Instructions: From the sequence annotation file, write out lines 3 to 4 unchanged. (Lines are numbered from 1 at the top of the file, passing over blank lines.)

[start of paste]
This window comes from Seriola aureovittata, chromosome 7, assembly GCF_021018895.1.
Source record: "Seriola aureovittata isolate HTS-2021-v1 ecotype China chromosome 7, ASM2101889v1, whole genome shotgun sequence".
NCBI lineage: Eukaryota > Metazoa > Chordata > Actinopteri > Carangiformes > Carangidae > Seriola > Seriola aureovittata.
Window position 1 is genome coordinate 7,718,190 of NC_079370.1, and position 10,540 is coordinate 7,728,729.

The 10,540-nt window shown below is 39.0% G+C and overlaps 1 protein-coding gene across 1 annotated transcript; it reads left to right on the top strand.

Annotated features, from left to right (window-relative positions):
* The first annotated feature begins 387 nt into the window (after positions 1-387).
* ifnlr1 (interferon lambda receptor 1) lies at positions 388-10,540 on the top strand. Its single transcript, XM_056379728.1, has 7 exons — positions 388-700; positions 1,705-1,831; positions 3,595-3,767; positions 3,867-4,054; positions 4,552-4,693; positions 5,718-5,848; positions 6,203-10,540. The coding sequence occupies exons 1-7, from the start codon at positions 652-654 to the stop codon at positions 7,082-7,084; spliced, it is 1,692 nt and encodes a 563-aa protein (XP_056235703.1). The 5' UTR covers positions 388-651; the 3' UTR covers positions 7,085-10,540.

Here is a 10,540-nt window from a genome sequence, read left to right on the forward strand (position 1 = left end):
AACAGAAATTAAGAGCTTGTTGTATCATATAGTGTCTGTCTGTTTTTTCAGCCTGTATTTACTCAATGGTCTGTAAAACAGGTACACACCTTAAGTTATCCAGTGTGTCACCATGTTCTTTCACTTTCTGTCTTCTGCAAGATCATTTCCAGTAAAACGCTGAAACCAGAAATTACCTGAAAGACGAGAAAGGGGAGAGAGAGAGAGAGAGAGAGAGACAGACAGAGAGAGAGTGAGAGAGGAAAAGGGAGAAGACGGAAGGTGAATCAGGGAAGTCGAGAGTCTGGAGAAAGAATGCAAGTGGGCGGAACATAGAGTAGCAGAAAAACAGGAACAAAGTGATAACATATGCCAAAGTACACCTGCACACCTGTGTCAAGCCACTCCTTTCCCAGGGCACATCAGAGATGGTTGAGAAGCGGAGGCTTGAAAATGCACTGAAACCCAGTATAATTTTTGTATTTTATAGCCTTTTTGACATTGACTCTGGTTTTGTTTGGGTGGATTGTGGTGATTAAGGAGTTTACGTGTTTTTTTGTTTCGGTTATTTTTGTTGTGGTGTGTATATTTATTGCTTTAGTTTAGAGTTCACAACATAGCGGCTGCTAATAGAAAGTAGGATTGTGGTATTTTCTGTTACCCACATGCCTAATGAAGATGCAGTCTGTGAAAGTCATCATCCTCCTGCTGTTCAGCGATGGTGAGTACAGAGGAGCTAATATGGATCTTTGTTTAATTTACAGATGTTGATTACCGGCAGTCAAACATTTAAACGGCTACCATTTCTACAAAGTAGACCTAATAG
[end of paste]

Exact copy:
NCBI lineage: Eukaryota > Metazoa > Chordata > Actinopteri > Carangiformes > Carangidae > Seriola > Seriola aureovittata.
Window position 1 is genome coordinate 7,718,190 of NC_079370.1, and position 10,540 is coordinate 7,728,729.